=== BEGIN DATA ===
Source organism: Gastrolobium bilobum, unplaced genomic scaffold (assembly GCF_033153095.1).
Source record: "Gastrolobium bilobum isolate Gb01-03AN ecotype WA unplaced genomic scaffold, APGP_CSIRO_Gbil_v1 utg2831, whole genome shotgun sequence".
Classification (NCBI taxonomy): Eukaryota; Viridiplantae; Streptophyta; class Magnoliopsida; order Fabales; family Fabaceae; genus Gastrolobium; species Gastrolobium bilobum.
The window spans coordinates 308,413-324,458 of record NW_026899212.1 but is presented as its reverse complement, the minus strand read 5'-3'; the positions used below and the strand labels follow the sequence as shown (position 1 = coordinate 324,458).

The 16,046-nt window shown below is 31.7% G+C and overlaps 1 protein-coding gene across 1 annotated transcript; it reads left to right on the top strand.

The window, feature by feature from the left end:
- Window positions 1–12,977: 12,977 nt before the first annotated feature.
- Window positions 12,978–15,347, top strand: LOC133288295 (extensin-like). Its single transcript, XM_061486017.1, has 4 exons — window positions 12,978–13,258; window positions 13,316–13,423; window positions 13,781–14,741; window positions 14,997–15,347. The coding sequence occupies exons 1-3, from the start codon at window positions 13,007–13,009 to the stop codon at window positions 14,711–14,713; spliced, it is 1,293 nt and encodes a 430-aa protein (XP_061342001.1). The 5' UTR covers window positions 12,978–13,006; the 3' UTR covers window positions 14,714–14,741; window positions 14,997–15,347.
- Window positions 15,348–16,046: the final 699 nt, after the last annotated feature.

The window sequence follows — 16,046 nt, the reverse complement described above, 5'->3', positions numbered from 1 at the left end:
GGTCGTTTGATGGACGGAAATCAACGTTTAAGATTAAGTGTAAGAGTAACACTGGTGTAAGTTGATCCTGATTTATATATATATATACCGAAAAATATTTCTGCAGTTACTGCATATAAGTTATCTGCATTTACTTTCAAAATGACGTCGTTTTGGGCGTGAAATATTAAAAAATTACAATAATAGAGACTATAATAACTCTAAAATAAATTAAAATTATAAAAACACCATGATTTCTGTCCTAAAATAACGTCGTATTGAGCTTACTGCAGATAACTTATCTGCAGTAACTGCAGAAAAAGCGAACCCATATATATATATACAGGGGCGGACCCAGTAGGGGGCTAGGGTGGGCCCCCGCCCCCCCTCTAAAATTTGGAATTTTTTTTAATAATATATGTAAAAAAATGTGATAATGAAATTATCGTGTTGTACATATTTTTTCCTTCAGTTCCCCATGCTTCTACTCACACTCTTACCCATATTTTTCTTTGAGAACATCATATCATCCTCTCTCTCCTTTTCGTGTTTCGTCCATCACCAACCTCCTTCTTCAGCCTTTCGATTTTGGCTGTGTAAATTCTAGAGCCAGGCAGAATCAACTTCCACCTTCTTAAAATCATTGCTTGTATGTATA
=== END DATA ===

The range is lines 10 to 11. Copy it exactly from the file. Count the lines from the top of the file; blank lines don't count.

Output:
The window sequence follows — 16,046 nt, the reverse complement described above, 5'->3', positions numbered from 1 at the left end:
GGTCGTTTGATGGACGGAAATCAACGTTTAAGATTAAGTGTAAGAGTAACACTGGTGTAAGTTGATCCTGATTTATATATATATATACCGAAAAATATTTCTGCAGTTACTGCATATAAGTTATCTGCATTTACTTTCAAAATGACGTCGTTTTGGGCGTGAAATATTAAAAAATTACAATAATAGAGACTATAATAACTCTAAAATAAATTAAAATTATAAAAACACCATGATTTCTGTCCTAAAATAACGTCGTATTGAGCTTACTGCAGATAACTTATCTGCAGTAACTGCAGAAAAAGCGAACCCATATATATATATACAGGGGCGGACCCAGTAGGGGGCTAGGGTGGGCCCCCGCCCCCCCTCTAAAATTTGGAATTTTTTTTAATAATATATGTAAAAAAATGTGATAATGAAATTATCGTGTTGTACATATTTTTTCCTTCAGTTCCCCATGCTTCTACTCACACTCTTACCCATATTTTTCTTTGAGAACATCATATCATCCTCTCTCTCCTTTTCGTGTTTCGTCCATCACCAACCTCCTTCTTCAGCCTTTCGATTTTGGCTGTGTAAATTCTAGAGCCAGGCAGAATCAACTTCCACCTTCTTAAAATCATTGCTTGTATGTATA